It should definitely be cause for concern that every playoff team from last year is spending more money on their offensive line than the Raiders. Unlike the linebacker position, this isn’t because there are good contracts and competent rookies in the positions for the Silver and Black. They simply just didn’t address the offensive line well enough. Kolton Miller is the only one of the group that you can argue has shown a full season of production. If this team fails to meet expectations, the offensive line is the most likely culprit.

Raiders’ Ranking Against 2022 Hopeful Playoff Teams With A QB NOT On A Rookie Contract

*Teams included: Raiders, Chiefs, Vikings, Packers, 49ers, Colts, Cowboys, Broncos, Rams, Buccaneers, Cardinals, and Bills (12)

  • Offense: 12th
  • Defense: 12th
  • Quarterback: 7th
  • Running Back: 4th
  • Wide Receiver: 5th
  • Tight End: 4th
  • Offensive Line: 12th
  • Defensive Line: 5th
  • Linebacker: 11th
  • Secondary: 11th
  • Dead Cap: 12th

This gives the scope of how the Raiders are spending compared to teams in a similar situation. The Raiders addressed the skill positions and the defensive line in an adequate financial manner. If there are positions you don’t want to go light on in today’s NFL, they are playmakers and pass rushers.

Key Takeaways

No matter the salary cap punishment, Ziegler and McDaniels were hellbent on cleaning up the last regime’s mistakes. The team is pretty much set for the next 2–5 years. Carr, Adams, Renfrow, Miller, Crosby, and Jones all see their cap hits rise next season, so there isn’t a ton of new money to add talent. Of course, they can manipulate the cap, but only so much wiggling can be done.

For this season, the Raiders are getting a good deal at quarterback. A ranking outside the Top 10 in quarterback cap hit when that quarterback isn’t on a rookie deal but can get you to the playoffs is a win for any franchise. The Raiders refused to spend on OL, LB, and the secondary. At linebacker, they have some good contacts. As far as the secondary, they have some young talent and some cheap contracts with potential.

And The Offensive Line?

As far as the offensive line, they are counting on major improvements, incredible play from young guys drafted in the late rounds or being able to completely scheme around a bad unit. Most good teams don’t heavily spend on running backs. The Raiders ranked 4th among last year’s playoff teams, and most of that cap hit came from Josh Jacobs (1st round rookie deal).

It was the Bengals (QB on rookie deal), the Cowboys (they must regret the Zeke contract), and the Titans (Derrick Henry is one of the last true workhorses) that spent more. I would say only the Titans got to the playoffs last year because of the value of that RB contract. The skill positions will have to carry this team. The offense is going to have to score in large sums. The AFC West is an arms race. The front office knew this and loaded up on offense. It should be a fun offense to watch, but if the offense isn’t Top 8, the Raiders will be watching playoff football from the coach in January.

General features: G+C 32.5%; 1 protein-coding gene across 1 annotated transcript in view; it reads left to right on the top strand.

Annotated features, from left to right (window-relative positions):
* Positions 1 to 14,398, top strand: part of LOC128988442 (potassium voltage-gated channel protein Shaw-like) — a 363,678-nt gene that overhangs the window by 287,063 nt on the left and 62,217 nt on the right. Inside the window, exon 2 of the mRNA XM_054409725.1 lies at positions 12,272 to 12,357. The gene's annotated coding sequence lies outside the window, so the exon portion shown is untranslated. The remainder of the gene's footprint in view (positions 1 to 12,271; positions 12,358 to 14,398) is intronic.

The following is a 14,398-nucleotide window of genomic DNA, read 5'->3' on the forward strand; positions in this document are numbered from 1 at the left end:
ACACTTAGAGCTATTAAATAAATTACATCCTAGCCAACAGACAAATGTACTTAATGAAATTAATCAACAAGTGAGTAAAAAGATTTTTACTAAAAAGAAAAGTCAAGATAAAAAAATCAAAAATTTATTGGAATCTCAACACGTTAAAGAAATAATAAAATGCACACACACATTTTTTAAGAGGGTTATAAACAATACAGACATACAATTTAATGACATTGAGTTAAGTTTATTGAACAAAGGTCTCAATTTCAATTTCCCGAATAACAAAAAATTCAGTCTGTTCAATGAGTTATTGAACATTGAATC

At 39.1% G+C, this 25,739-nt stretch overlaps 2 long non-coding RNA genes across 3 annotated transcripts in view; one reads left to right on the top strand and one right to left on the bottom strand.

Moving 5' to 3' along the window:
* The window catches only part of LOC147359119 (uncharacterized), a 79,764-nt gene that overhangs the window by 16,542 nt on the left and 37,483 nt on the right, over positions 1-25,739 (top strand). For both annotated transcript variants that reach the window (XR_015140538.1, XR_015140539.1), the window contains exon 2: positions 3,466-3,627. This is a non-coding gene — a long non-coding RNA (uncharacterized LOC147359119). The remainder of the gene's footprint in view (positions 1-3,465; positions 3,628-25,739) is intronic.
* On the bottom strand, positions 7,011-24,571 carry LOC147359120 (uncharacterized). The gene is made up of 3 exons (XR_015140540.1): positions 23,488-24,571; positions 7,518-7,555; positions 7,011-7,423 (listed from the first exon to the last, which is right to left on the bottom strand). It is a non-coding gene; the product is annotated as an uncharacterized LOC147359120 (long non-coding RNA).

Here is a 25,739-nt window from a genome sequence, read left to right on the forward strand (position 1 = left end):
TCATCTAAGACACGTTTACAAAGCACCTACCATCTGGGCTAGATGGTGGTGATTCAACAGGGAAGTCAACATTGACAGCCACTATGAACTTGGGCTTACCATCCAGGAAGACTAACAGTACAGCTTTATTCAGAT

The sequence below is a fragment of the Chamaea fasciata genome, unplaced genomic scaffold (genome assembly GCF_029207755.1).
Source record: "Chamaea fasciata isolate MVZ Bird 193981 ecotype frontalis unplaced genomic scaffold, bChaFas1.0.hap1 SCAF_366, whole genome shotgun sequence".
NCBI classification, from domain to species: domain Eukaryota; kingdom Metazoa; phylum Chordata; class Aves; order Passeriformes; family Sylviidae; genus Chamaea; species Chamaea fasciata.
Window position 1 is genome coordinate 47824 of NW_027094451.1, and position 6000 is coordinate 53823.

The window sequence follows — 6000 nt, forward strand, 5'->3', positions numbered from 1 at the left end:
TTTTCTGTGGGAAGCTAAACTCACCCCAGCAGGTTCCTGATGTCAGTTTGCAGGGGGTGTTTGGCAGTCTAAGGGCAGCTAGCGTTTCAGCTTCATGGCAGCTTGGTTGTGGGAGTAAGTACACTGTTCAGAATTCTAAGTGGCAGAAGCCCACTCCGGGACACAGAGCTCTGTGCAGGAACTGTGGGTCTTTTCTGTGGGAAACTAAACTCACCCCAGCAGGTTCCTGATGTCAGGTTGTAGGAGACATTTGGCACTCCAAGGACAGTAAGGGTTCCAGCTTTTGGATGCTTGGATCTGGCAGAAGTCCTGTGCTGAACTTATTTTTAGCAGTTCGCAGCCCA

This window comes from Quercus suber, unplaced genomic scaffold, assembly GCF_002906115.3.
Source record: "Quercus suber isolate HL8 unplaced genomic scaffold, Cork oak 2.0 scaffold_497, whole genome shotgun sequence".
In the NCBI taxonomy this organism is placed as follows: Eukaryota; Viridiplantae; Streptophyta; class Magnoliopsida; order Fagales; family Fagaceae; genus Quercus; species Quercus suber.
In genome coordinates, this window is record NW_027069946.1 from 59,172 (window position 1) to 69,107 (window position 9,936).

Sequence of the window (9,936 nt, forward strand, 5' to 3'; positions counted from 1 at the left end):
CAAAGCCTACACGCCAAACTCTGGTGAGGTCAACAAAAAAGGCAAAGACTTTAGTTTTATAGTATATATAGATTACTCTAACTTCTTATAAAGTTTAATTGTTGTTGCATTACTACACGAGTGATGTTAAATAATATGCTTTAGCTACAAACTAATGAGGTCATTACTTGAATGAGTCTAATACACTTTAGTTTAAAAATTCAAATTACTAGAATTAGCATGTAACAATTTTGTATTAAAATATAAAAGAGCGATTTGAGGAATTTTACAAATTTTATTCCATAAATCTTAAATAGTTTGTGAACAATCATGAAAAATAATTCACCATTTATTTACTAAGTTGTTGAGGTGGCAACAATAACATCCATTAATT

The State Of The Raiders’ Future

The Raiders must win now, or they are in no man’s land. This team is not positioned for a rebuild and the franchise is married to Carr. Although Carr’s contracts have some escapes, the organization is in no position to go looking for another signal-caller. The defense is starting two major contracts with Crosby and Jones.

Teams with major contracts on defense can’t start over at quarterback. They went all in on the offensive skill positions as we discussed. And the cap hits only get higher after this season, so they are in no position to add major talent as far as a quarterback, unless they find one at pick 15 or later, which is extremely uncommon.

This season is going to be very revealing about how the next five years of Raiders football will go. If the team doesn’t return to the playoffs, the franchise is stuck in the middle, too committed to start over but not good enough to threaten for a Lombardi. If the Raiders are a 10+ win team this year, the franchise is in great shape. The core pieces are all locked in, and they just need to continue to supplement them. Essentially, the Raiders are committed to the path they are on, and we won’t know fully if that path is a five-year window of potential Super Bowls or five years of NFL purgatory until after this season.

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*Top Photo: Heidi Fang/Las Vegas Review-Journal

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Gary Smith

Great, well thought out article!